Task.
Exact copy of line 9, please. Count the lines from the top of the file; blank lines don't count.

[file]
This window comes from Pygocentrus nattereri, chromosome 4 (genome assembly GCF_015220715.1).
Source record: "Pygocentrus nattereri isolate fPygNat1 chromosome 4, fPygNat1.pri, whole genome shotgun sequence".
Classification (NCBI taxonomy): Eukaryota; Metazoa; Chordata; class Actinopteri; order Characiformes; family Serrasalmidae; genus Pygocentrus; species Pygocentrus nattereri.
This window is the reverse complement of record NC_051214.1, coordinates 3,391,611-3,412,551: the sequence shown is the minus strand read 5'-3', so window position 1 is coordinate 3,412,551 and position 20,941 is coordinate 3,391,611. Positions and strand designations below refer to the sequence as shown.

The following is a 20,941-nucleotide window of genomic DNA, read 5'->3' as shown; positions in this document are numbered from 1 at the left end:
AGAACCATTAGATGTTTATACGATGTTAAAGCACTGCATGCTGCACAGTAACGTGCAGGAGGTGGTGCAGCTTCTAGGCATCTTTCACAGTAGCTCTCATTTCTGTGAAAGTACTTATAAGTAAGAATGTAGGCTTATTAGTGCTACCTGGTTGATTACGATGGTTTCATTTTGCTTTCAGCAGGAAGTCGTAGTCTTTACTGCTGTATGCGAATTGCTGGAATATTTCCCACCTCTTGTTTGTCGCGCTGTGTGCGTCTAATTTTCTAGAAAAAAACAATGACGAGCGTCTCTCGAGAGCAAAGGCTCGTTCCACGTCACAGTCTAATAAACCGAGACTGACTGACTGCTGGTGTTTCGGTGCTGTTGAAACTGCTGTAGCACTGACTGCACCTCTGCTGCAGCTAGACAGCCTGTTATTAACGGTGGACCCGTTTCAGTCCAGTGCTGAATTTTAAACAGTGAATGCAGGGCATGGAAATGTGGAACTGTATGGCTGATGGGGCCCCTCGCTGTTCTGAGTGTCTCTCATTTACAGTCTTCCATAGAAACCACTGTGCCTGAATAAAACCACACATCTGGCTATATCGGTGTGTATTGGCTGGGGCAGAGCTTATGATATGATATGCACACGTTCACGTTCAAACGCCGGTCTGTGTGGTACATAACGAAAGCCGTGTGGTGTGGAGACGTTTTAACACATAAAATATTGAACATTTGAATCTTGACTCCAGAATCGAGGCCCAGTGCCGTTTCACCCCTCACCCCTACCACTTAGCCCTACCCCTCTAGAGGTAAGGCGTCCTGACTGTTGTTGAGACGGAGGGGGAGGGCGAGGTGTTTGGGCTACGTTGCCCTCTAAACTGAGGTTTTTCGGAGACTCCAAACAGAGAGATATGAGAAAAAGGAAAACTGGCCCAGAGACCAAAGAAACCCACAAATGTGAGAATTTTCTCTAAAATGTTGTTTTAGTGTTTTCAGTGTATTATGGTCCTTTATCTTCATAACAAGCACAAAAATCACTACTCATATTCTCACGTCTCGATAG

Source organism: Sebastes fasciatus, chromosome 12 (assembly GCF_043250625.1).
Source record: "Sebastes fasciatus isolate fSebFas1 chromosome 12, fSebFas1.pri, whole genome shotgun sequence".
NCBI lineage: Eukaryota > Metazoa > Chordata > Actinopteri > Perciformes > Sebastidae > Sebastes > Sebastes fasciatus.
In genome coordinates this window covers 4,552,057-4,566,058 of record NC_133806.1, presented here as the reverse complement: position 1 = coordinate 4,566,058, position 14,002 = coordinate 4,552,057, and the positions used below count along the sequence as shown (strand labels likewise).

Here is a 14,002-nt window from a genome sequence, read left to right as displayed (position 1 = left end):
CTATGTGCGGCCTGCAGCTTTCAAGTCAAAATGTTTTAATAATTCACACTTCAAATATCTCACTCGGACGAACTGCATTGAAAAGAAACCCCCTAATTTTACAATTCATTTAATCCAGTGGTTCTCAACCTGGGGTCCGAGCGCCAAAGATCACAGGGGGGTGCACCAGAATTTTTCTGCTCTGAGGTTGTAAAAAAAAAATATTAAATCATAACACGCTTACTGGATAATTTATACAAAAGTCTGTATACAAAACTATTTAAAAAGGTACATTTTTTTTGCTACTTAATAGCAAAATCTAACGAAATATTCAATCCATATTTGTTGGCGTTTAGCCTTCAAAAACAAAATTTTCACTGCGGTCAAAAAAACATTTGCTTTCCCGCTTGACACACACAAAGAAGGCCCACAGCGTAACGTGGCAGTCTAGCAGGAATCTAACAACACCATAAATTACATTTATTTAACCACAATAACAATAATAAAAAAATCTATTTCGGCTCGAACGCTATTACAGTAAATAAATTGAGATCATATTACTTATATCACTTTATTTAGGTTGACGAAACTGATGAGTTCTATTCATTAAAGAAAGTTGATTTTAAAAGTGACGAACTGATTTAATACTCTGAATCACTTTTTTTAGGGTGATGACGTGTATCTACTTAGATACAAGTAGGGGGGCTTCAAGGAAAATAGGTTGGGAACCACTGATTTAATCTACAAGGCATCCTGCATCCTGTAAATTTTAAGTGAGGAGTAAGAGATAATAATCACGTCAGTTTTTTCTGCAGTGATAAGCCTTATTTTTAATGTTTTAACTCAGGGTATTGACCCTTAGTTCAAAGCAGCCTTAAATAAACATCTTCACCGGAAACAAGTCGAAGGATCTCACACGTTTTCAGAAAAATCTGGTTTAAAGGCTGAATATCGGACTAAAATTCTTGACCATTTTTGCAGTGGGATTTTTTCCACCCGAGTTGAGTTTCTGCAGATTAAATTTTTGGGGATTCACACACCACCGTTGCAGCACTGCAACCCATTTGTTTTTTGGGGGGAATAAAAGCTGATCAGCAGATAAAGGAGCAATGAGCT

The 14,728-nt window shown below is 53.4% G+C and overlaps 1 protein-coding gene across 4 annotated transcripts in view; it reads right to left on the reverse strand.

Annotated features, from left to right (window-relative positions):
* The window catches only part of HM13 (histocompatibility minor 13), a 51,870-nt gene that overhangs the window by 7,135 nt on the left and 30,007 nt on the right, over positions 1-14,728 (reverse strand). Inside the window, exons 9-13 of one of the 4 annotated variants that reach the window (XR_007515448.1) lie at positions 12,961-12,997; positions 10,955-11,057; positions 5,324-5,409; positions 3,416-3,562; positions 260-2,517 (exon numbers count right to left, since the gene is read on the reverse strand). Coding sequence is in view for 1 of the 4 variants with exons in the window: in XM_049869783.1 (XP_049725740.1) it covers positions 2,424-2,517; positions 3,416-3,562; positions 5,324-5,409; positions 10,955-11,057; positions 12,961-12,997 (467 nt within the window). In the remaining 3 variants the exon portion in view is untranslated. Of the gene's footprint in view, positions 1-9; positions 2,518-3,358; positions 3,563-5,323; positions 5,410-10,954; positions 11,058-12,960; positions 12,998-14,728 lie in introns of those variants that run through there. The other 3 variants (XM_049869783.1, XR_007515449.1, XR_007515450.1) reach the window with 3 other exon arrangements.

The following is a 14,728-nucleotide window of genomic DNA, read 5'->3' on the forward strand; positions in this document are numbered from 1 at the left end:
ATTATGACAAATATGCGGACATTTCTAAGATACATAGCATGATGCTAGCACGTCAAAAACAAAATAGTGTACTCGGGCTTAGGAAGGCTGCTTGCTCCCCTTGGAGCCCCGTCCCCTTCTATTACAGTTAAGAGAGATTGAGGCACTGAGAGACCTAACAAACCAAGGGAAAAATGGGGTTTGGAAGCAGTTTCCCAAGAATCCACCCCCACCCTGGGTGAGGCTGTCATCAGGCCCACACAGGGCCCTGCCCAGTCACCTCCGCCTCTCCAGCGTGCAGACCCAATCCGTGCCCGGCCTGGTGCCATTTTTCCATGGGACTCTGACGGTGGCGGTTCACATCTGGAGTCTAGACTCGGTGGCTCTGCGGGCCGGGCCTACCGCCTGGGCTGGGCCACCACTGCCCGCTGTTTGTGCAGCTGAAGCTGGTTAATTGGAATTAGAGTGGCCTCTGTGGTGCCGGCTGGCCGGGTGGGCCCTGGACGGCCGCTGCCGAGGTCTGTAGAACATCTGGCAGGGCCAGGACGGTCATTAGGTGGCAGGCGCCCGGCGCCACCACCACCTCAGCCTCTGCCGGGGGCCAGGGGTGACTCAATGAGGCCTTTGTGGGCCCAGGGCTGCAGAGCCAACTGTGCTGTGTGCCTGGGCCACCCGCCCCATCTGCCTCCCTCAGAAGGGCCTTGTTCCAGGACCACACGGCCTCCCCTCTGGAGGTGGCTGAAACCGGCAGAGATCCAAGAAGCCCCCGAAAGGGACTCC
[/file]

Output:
NCBI lineage: Eukaryota > Metazoa > Chordata > Actinopteri > Perciformes > Sebastidae > Sebastes > Sebastes fasciatus.